Revit Server – An Alternative to Work from Home with Revit

For all of you that haven’t heard about Revit Server before, Revit Server is an application that can be installed on an on-premise server or the cloud that hosts a central model and allows users to connect from different offices and domains enabling collaboration of distributed teams over the cloud.

Revit Server is the predecessor to BIM 360 (in the past called Collaboration for Revit, BIM 360 Teams and others…).

A Bit of History

Voyansi first deployed and used Revit Server in 2012. It was probably one of the first versions of Revit Server.

At that time, Autodesk promoted Revit Server to be used within the “same domain” over the WAN (Wide Area Network). That is: Revit Server’s first versions were developed to be used by geographically distributed teams of the same company operating under the same network domain. At that time, Voyansi installed Revit Server across domains and made it work. Autodesk’s focus at the time seemed to be for large companies with WAN infrastructure at the ready, but companies like us were on their own to support our solutions.

We had a gigantic hospital project in Adelaide, Australia. The team was deployed in Adelaide and South America. At the time, hosting models on the cloud was not that popular thus the central model was placed in the Adelaide office. Internet limitations (specifically latency) made it a nightmare to manipulate the model. This was especially true for the team in South America as it was located very far away from the central model.

Those days, poor Revit habits also contributed to a painful workflow. An example of this is users not relinquishing Revit worksets which blocked other users from working within that workset.

Even though it was in its early development and many things needed to be addressed, Revit Server made a significant step forward: allowed collaboration over the internet and with geographically distributed teams.

Autodesk learned from all these pain points and worked to improve Revit Server. It also grew as a business opportunity and became an Autodesk Cloud Software nowadays called BIM 360 Design.

Revit Server 2020

With the current COVID-19 situation, many companies have their users working from home and are using a number of different alternatives (Remote Desktop connections to Office computers, VPN’s to a private company server, BIM 360, others).

Nowadays most users rely on BIM 360 Design for collaboration with distributed teams. BIM 360 is a paid service that requires little to no setup effort. However, all of that comes at a cost. When a project requires several users that cost will add up.

Voyansi recently installed and tried the newer version of Revit Server (2020). With our past experience using Revit Server on projects with similar challenges, we were very excited to try it out and see what improvements and functionality have been incorporated.

We were pleased to see how well it worked. Revit Server has evolved from its preliminary versions correcting most of the original issues.

We installed Revit Server on an AWS (Amazon Web Services) Server. The server requirements are low and the hosting size depends on the model/s size. We purchased a 60GB host at 20$/month (including a Windows Server license).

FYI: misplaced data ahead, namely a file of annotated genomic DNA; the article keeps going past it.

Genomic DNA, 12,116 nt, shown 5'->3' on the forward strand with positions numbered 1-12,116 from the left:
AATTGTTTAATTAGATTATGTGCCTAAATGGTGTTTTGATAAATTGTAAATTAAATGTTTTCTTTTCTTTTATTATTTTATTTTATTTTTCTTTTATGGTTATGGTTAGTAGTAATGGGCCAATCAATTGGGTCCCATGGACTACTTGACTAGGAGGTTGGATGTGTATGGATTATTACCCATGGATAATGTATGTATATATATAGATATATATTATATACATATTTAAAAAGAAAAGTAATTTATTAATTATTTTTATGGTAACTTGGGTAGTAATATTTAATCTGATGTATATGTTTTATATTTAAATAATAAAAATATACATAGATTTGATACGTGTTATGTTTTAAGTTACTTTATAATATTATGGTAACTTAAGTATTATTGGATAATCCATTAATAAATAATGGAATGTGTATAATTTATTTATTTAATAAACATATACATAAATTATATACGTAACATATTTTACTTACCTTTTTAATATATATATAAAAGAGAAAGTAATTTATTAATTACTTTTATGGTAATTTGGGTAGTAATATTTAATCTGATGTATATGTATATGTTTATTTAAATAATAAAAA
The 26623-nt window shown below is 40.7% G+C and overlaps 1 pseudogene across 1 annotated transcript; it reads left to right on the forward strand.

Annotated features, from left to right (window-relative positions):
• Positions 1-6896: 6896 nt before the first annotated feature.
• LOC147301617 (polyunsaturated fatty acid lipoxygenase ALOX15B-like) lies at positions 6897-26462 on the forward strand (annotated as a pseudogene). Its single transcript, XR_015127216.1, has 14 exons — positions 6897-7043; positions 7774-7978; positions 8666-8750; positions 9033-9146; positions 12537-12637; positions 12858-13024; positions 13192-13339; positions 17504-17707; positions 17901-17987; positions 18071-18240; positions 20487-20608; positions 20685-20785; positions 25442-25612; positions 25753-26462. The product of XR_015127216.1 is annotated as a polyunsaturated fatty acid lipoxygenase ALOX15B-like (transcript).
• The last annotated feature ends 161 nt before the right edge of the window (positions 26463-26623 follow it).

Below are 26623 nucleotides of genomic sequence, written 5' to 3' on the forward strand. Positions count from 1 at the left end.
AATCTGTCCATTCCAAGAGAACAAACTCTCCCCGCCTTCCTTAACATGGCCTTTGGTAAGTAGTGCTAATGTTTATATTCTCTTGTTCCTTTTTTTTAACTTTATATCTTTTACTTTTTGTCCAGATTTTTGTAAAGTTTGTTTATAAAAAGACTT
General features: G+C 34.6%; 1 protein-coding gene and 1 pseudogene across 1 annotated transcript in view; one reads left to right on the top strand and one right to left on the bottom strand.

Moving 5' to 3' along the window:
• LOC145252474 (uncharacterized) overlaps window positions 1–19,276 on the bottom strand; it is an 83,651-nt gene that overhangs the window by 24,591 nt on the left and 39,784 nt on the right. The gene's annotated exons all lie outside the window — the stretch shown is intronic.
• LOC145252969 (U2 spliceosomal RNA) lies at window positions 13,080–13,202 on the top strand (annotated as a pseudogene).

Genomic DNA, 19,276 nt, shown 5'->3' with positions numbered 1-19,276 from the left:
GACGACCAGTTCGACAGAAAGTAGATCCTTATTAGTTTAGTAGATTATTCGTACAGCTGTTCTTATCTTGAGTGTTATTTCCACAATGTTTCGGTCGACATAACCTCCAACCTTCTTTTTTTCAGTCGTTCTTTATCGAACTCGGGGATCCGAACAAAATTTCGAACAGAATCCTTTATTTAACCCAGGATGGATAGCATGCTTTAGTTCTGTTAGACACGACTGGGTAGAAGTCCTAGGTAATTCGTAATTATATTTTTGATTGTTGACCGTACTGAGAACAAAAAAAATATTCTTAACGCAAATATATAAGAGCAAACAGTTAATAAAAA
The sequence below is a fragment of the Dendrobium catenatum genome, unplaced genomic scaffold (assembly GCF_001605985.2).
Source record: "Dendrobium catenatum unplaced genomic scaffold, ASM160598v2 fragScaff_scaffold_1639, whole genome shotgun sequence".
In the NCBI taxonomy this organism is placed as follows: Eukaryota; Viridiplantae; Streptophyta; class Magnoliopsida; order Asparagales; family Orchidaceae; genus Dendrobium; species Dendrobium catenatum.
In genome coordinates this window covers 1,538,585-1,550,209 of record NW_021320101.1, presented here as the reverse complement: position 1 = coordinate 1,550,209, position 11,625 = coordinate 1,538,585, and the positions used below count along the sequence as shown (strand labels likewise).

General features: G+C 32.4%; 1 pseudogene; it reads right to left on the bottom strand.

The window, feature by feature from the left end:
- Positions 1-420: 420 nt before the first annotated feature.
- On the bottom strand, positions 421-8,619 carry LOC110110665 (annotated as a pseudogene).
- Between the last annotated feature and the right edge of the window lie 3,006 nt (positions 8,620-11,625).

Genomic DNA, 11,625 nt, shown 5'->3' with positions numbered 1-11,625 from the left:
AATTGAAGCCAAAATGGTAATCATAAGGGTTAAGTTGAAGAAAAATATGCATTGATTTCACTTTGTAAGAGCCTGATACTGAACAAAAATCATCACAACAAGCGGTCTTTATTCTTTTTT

Here are some of the findings from our research:

  • Revit Server replaces nicely the regular shared folder workflow. It lets users connect to a secure server where files are located without the ability to move/modify/delete files providing an extra level of security.

  • Revit Server structure is managed from a centralized console where folders are created and managed. Designated admins have access to this console.

  • Revit Server admin console works on a web browser.

  • Revit Server carries a log per file (similar to a document control system)

  • Revit Server versioning does not need to match Revit files versioning (Revit Server 2020 would be able to manage previous Revit versions)

  • Each workstation accessing the Revit server needs minimal setup (it could be automated with a script)

  • As Revit Server is a server, a proper server needs to be set up (it can be physical or virtual). That initial setup is not rocket science and needs to be done only once.

  • The problem is access security. Anyone with the credentials could access project information. Enabling a VPN could be a possible solution. Voyansi has developed one solution that is even simpler. We can confirm that security is not a problem.


Revit Server is a nice alternative to a Work From Home workflow amid this COVID-19 crisis. It is a nice alternative for distributed teams collaborating on a project beyond any virus. It is very cost-effective (its maintenance cost is almost nothing compared to BIM 360 and you get pretty much the same features)

Model interactions are smooth and there’s no “waiting” time.

A setup is required. Although, it is done once but needs to be done correctly.

Want to learn more?

If you want to learn more about Revit Server or you need help to deploy it in your projects or team, please reach out to Voyansi!

We would love to hear from you!

Have you used Revit Server before? What’s your opinion about it? What technology are you using at your office to work from home and collaborate on a multi-user Revit project?

We would love to hear from you and understand more about your findings!


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